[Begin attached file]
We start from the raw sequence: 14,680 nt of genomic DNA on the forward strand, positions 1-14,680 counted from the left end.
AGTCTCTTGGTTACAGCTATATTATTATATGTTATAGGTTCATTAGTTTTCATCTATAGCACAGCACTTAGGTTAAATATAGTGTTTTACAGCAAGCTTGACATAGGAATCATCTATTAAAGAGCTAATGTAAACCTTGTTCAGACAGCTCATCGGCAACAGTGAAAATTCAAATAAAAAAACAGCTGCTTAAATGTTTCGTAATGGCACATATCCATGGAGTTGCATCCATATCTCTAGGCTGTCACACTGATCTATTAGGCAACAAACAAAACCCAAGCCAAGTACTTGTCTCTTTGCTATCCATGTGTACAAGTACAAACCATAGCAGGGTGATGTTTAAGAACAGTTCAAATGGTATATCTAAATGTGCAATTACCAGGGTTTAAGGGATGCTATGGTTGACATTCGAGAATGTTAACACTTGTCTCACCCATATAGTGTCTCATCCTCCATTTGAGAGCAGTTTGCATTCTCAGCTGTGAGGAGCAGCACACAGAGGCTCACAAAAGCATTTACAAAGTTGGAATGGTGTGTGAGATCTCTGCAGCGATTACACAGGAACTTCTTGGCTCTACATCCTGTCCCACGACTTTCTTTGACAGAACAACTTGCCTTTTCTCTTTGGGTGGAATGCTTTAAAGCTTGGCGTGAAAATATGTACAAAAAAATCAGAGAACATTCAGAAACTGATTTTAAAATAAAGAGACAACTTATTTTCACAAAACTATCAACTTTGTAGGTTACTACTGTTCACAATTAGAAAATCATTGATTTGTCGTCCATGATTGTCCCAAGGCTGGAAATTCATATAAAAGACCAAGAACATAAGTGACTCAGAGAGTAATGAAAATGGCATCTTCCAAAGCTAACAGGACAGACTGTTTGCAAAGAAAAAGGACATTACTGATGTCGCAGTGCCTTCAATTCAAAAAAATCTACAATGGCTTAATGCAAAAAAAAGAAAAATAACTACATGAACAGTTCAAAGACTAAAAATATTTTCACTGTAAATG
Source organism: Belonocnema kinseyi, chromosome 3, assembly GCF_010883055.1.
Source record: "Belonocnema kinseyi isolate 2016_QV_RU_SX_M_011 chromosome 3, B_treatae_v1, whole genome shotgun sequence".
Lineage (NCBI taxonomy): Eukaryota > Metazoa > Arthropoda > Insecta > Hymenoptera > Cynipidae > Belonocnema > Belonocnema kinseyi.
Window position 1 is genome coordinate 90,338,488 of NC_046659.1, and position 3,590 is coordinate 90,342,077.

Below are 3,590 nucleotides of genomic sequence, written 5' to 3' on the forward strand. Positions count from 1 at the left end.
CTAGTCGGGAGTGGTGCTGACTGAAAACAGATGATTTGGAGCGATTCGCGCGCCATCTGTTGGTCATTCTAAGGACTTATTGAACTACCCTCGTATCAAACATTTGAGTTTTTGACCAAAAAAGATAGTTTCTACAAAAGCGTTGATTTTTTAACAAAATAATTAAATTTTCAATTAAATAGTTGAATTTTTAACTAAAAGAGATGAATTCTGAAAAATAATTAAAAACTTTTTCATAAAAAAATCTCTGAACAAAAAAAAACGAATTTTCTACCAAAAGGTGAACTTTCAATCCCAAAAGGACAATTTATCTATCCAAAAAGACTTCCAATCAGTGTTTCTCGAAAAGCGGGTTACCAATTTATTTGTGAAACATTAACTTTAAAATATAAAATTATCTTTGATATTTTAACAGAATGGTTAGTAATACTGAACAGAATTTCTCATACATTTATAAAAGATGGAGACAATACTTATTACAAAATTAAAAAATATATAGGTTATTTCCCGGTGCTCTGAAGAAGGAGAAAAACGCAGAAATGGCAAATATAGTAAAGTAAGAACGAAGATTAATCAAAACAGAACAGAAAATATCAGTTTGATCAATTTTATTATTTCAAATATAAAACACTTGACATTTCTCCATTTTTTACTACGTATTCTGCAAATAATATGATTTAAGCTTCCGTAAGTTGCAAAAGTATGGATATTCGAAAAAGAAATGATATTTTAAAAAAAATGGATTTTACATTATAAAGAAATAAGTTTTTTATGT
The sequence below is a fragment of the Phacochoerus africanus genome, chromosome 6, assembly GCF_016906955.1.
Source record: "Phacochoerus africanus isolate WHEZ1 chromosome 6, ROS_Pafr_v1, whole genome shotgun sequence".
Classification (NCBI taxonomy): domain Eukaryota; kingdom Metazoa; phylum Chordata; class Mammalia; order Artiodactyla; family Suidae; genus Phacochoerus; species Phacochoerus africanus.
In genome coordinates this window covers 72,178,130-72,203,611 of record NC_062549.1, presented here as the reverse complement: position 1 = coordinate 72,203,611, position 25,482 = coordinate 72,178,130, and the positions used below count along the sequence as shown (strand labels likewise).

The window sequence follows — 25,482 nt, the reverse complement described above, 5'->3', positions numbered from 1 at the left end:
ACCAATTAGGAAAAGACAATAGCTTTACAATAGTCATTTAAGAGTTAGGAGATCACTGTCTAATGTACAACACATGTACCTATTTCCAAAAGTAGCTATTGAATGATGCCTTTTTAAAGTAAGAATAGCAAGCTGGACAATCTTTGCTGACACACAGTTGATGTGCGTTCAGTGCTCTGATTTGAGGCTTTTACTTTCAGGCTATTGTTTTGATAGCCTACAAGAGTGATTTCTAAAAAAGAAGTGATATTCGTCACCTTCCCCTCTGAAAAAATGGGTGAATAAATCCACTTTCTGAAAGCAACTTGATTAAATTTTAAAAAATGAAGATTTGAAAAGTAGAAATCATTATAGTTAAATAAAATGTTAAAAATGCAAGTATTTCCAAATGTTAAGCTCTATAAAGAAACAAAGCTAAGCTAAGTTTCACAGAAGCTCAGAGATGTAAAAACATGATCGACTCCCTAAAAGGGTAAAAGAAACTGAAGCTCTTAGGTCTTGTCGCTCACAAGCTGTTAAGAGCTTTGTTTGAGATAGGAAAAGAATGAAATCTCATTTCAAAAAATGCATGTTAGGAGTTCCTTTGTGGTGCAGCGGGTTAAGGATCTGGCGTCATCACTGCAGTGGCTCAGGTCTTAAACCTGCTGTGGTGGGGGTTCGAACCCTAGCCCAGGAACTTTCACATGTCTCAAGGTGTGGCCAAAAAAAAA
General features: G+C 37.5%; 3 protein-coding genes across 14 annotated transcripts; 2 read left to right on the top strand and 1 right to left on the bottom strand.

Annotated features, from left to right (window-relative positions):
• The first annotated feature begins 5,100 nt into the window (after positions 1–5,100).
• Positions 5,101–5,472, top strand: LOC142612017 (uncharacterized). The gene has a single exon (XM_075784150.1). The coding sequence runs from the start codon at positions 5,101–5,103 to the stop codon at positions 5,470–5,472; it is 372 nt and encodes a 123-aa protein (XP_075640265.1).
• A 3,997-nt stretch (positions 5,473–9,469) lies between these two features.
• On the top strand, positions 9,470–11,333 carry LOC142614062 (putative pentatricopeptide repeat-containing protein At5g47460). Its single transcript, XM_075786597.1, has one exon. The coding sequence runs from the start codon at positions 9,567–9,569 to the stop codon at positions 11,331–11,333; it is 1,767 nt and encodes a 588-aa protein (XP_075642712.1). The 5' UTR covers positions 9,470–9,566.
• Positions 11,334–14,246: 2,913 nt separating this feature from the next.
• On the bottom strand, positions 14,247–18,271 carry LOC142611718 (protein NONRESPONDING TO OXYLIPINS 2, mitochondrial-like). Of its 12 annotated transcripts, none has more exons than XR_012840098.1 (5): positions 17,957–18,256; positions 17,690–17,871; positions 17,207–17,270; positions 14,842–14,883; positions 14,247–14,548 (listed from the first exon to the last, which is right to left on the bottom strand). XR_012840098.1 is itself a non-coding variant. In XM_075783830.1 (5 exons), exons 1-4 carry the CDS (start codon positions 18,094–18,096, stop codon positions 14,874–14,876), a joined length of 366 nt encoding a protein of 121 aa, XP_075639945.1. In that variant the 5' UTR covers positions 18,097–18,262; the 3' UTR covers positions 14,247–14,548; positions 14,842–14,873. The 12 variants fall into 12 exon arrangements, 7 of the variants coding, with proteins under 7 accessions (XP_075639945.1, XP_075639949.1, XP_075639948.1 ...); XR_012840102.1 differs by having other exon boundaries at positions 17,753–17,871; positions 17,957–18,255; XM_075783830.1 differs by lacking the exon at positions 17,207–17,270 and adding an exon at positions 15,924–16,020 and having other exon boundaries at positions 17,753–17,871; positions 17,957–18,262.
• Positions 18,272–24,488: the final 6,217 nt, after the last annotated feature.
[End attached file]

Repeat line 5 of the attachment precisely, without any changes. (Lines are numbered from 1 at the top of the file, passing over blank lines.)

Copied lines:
Lineage (NCBI taxonomy): Eukaryota > Metazoa > Arthropoda > Insecta > Hymenoptera > Cynipidae > Belonocnema > Belonocnema kinseyi.